Knowledge is a peculiar good in that it is what economists call nonrivalrous – my consumption of it doesn’t limit your ability to consume it at all. If I buy a computer there is one less computer for you. But if I know how to solve a differential equation that in no way leaves less knowledge for you. (The acquisition of the knowledge may be rivalrous, if for example, there are only so many seats in the math classroom, but possession and use of the knowledge is generally not.) When one person produces knowledge everyone can benefit.

But in most of the industrial era the heavy lifting of discovering new things – scientific things such as Boyle’s Law, technological things such as the invention of the transistor, and commercial things such as the superiority in some instances of just-in-time inventory – has been done by a small percentage of the population. According to Charles Murray’s inventory of human achievement, for most of the last several centuries it has been Europeans, with Americans beginning in the last century, who have created so much lasting achievement. (He looks at science and artistic achievements, and does not investigate commercial ones.) If one looks, for example, at Nobel Prize winners in science, the vast majority of them have worked in Europe or the U.S., with the U.S. dominating in the postwar period.

But that is changing. The firm Thomson Scientific publishes a data set called National Science Indicators. Sciencewatch has analyzed the most recent figures, and they indicate that the percentage of scientific papers published by scholars at U.S. universities has been declining at least since 1991, while that from EU nations probably peaked between 1998-2000. (There are no data available on absolute numbers of papers, and U.S. papers tend to have higher impact as measured by citations.)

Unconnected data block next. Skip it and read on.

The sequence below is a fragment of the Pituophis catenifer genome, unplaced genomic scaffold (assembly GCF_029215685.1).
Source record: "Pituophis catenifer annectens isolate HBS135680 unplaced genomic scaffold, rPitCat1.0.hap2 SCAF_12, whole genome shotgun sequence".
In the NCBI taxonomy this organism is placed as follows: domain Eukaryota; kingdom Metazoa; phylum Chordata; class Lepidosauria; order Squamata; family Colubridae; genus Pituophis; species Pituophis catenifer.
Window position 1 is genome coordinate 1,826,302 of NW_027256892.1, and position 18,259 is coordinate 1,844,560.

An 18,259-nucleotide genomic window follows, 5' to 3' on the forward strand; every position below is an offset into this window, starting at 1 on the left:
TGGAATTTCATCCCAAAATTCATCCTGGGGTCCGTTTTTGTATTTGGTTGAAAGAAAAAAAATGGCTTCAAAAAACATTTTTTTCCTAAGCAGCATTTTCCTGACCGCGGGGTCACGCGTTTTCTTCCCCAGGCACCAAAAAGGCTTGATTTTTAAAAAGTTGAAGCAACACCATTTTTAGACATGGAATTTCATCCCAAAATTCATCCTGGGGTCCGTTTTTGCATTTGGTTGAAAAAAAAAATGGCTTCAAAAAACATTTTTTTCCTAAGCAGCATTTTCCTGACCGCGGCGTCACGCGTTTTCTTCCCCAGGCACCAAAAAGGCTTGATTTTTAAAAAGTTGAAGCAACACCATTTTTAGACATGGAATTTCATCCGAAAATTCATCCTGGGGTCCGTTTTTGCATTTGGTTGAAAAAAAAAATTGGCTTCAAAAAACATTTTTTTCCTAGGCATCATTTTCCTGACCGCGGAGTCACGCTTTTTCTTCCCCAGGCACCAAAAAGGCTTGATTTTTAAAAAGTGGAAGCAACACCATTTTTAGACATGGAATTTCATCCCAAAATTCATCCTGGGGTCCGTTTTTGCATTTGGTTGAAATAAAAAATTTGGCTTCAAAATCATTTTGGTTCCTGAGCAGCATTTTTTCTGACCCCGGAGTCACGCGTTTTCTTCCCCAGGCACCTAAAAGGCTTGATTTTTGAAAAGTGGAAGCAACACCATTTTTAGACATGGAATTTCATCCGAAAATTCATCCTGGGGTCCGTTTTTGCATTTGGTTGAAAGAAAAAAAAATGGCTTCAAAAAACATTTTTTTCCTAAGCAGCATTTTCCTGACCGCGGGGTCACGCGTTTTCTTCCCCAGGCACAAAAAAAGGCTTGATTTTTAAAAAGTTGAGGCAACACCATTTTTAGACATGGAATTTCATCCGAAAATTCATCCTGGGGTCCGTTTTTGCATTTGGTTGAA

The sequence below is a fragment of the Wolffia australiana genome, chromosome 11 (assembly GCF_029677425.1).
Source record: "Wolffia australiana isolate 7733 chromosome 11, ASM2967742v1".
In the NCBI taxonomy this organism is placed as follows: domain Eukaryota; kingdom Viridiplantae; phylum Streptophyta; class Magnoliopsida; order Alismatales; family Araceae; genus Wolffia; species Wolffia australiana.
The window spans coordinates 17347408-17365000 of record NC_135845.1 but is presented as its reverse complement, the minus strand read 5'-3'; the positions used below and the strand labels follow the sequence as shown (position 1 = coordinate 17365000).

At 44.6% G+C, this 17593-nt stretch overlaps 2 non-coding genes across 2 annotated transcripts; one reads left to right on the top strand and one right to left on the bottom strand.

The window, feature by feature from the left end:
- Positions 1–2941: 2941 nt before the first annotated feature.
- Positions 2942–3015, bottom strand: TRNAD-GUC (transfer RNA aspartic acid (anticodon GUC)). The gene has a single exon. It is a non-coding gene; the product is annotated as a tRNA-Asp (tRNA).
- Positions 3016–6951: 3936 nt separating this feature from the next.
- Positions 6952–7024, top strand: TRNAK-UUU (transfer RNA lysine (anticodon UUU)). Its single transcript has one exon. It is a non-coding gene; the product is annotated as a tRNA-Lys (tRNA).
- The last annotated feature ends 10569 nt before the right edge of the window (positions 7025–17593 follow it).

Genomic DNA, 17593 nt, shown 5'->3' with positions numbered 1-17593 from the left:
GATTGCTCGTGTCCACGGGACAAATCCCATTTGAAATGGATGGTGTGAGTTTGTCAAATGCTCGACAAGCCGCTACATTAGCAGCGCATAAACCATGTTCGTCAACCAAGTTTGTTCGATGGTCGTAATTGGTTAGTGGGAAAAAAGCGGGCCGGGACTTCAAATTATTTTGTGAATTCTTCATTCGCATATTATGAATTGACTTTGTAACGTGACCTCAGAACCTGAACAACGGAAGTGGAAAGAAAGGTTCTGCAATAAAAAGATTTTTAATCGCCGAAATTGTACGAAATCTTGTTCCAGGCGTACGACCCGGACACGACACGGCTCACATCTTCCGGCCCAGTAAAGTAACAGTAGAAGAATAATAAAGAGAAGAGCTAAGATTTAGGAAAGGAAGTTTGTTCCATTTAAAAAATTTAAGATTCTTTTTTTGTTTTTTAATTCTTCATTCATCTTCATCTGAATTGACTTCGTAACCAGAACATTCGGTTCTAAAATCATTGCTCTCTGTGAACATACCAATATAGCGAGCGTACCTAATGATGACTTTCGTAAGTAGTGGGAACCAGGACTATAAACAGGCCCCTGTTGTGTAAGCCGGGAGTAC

The balance of course is made up by Asia, whose share between 1990 and 2004 has risen rapidly from 15.67 to 25.32% over that time. There is a natural tendency to think of this as a loss from the point of view of the U.S. – more science for them means less science for us. But “science” is not rivalrous. All we are seeing is a beneficial feedback cycle from greater prosperity in Asia to more scientific output. This progress will soon be if it is not already duplicated in technological and commercial knowledge. Collectively these things feed back into more economic growth, which feeds even more knowledge production. And that knowledge is available to everyone in societies where knowledge transmission is not restricted – by lack of education or by government or culturally imposed isolation. The important thing is not to worry about percentage shares of an output that is growing at astonishing rates. (Consider the number of patents or research papers generated annually; each figure grows significantly over time.) Rather, the key task for a nation is to put a society in a position to use whichever knowledge is generated. This is as much a question of entrepreneurial freedom, low taxes, etc. as of funds devoted to scientific research.